Hair under armpits is a metaphor to show how much of a taboo this subject is and how often it is undermined and overshadowed. We often try to shave the hair under our arms, and also sweat and bad smell often accumulates there and we try to cover it with deodorant. So hair under armpits basically refers to something unpleasant that we try to hide in order to appear more appealing. The way we try to hide the blatant sexualising of MILs, DILs, Sisters maids etc
My grandmother and my mother told us about 'Mohi,' a woman who lived in our village's outskirts. They said that she was a madwoman who brought ignominy to the village. They called her a witch; and was possessed by the evils, she was so beautiful that she wooed girls with her beauty and voice and brainwashed them.
I always wanted to see how witches look like. One afternoon while playing, I excused myself and ran to the outskirts to just have a glance at her. I heard her talk. I waited near her haunted house; never dared to go inside it. Suddenly I heard someone's footsteps. At that moment, I was numb. I saw her walking out wearing a blush pink colour Kurta and white pajama without a dupatta. Her hair was left loose to rest on her shoulder. She talked to some men, I overheard her, and she had the sweetest voice as if the cuckoo sang the sweetest melody. I stood there to have a look at how beautiful she was. She turned around to come back into the house after they left. I saw the village's most beautiful woman; she wore kohl in her eyes, and her lips were the lightest shade of pink. She was dusky and elegant.
It was evening when I returned home. My grandmother asked me where I was, to which I replied, "in the fields, with my friends." She warned me not to stay out for too long. I nodded my head.
I went to help my mother in the kitchen.
I said, "Mother!! What do you think of that witch? Why everyone calls her a witch? Is she powerful?" She said, "I don't know I have not seen her. Everyone here says that she was the only child of her parents, so she was given everything she wanted. This made her greedier, and now she can do anything for it." She warned me to stay away from her; otherwise, I would turn into her.
As a little child, you do what you are warned of. The next day, I went again to her haunted house. I saw the gates were left and saw her sitting with some girls in the garden. Poor girls, they must have been possessed by the witch and are being brainwashed. I wanted to hear her mantras. I went closer to her garden walls. I heard her singing songs, the song of falling in love and falling out of love. I stood there for the whole afternoon listening to her speeches and teachings.
I continued going to her house for months to listen to her mantras. In the course of hearing her, I learned her songs. Her songs were different from what was taught to me from the beginning of my existence. They were songs of strength, belief, happiness, acceptance, and, most importantly, of strong women like Mohi.
I started questioning the difference in opportunities given to me and my brother. I started arguing for considering a woman's perspective in every discussion. I started asking for the necessity to stay in a toxic relationship, the right to fall in love and fall out of love, the right to be empowered. All these questions were answered either by a slap or by a 'no food for the day' policy to make me realize that I should think before I speak.
One fine day, I went to her house, but I walked inside the gate this time. I wanted to listen to Mohi's side of the story. She greeted me with a smile; her smile showed her happiness. I was fearful, so I stuttered while shooting my first question at her, " Why, umm, why they call you a, a, umm, a witch? Do you, you, brainwash girls?"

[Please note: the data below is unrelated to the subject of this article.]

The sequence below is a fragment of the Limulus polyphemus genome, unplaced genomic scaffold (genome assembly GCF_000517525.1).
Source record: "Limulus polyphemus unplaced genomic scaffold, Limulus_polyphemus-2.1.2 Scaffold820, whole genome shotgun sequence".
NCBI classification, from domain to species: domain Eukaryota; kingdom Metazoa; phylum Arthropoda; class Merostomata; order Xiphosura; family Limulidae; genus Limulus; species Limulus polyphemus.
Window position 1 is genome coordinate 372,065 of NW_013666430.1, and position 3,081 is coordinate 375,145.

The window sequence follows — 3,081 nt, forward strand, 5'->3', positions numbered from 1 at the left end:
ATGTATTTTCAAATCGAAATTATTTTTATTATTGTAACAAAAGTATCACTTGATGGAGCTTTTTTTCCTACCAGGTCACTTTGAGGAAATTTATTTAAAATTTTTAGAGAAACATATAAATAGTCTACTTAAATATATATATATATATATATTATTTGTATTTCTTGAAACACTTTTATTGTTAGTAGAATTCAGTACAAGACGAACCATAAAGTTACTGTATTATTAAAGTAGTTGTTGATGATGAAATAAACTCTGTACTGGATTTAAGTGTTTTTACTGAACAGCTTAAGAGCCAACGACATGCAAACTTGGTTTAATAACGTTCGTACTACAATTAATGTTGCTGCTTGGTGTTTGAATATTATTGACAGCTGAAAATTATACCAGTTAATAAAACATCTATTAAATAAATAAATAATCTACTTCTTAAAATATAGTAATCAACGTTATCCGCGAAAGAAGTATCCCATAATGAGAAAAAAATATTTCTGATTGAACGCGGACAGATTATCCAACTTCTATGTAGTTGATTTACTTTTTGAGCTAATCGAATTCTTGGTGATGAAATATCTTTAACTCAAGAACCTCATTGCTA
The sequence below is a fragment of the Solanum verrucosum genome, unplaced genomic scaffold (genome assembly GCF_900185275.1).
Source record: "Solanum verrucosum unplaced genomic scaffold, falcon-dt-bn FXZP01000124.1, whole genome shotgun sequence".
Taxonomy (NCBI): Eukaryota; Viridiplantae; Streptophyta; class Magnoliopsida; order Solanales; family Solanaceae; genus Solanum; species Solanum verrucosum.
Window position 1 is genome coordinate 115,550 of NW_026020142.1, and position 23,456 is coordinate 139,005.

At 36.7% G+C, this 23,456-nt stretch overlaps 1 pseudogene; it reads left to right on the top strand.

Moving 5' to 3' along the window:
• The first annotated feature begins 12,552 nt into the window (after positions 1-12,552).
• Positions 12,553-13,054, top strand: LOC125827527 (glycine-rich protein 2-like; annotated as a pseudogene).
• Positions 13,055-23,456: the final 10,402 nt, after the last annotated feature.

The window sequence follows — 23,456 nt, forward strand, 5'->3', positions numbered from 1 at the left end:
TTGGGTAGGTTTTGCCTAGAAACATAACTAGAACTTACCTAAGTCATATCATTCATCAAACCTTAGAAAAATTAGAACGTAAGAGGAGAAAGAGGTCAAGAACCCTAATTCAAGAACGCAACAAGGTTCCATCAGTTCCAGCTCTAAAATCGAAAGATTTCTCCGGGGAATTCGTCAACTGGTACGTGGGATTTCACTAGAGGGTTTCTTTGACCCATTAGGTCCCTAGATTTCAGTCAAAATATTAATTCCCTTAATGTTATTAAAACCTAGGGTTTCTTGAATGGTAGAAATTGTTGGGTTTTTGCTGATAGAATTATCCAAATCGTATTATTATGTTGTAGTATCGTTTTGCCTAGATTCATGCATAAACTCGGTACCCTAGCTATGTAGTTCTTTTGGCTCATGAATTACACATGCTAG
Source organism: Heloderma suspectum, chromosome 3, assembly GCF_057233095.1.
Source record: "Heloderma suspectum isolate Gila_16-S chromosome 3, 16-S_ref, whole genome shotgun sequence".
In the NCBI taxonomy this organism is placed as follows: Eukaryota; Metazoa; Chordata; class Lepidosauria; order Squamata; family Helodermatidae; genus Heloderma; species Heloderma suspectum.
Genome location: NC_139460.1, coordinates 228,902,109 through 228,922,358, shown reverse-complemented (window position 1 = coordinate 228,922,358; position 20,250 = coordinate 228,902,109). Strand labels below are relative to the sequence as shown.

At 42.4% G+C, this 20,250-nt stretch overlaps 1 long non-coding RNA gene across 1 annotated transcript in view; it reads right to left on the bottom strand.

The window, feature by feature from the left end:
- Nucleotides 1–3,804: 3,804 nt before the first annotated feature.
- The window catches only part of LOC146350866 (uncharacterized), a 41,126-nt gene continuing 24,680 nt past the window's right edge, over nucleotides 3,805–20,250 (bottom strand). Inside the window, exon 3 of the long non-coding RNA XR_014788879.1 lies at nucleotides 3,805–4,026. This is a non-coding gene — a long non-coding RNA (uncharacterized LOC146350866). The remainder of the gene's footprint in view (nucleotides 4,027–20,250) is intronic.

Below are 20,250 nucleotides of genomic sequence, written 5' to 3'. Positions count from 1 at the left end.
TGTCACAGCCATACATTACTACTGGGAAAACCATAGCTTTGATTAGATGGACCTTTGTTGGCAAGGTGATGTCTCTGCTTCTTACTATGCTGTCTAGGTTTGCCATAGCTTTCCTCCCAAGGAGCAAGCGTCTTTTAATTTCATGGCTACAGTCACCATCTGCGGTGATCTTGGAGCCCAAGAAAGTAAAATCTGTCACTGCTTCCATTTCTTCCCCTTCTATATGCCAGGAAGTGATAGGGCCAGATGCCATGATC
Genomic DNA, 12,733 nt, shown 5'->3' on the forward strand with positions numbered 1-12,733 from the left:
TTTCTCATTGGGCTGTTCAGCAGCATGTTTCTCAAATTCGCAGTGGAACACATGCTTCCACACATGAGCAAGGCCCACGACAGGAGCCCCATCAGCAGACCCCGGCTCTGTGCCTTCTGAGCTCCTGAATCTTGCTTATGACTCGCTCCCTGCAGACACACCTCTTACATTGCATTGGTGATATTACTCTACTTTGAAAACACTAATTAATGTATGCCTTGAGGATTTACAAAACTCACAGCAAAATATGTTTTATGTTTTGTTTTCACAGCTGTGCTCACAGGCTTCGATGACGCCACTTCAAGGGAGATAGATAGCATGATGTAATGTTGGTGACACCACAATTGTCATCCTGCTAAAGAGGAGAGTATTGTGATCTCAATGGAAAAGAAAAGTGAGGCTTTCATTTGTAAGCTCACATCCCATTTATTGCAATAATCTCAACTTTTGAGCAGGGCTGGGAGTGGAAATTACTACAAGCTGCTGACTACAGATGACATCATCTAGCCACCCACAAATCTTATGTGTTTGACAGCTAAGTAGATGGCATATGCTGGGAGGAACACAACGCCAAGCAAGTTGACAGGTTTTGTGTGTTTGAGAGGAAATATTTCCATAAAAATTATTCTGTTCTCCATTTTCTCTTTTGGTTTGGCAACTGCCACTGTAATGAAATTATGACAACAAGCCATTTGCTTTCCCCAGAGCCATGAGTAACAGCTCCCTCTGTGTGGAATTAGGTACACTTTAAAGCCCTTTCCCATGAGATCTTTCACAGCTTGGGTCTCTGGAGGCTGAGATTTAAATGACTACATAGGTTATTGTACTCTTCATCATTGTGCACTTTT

Mohi smiled and said, " Do I look like a witch?" To which I answered in negative.
She said, " You answered your question."
I asked her why she lived alone. She told me the song of falling in love and falling out of love and accepting it for her happiness. We talked for hours, and while leaving, She held my hand. I was frightened. She said, " Never let anyone decide what is wrong for you and what is right. Do what feels right, even if it turns out to be wrong and you are judged for it. You would still have an experience of what not to do. You have hidden wings; you can fly." She left my hand; I turned back and hugged her with teary eyes.I never felt so strong. She whispered in my ears, "Everyone fears a strong woman."
I reached home in the evening, and my grandmother asked me the same question, "Where were you?Haven't I told you to return home soon."
I replied, " I was with Mohi."
It's been 5 years now. I am what my mother feared the most, " the second Mohi, THE WITCH." I live far away from her, giving life to a few more 'Mohi.'
Walking down the high roads , all drenched in singing metaphors , she walks hand-in-hand with the words, that are already forgotten by the world, running her hands through the paint brushes, on the roadside shop , stops to the one with golden motifs, her polychrome eyes now search for colours, she kisses the rainbow paints , and takes blacks too, because she knows the dark sings more beautiful elegies, intoxicated in the lyrics, she returns to her cottage home, places the goods and chattels on the wooden floor , sipping her scorched coffee , she lays out a flawless canvas, stroking the bristles of the glossed brush, she thinks of a way to stain the white, winds are now smiling, swirling hard, but outside her window is warm, Dusk is round the corner , the sun bids farewell and the sky turns brown, her foundling hands tickles the canvas, as she applies on it , colours, one by one , in a bubble where she resides, she paints herself in poetries ,unsung.
________________________________________ Tell me it makes sense;_;
Thankyou WN. I am grateful ♡´･ᴗ･`♡ (4th) 24.01.2021 #ayana_wn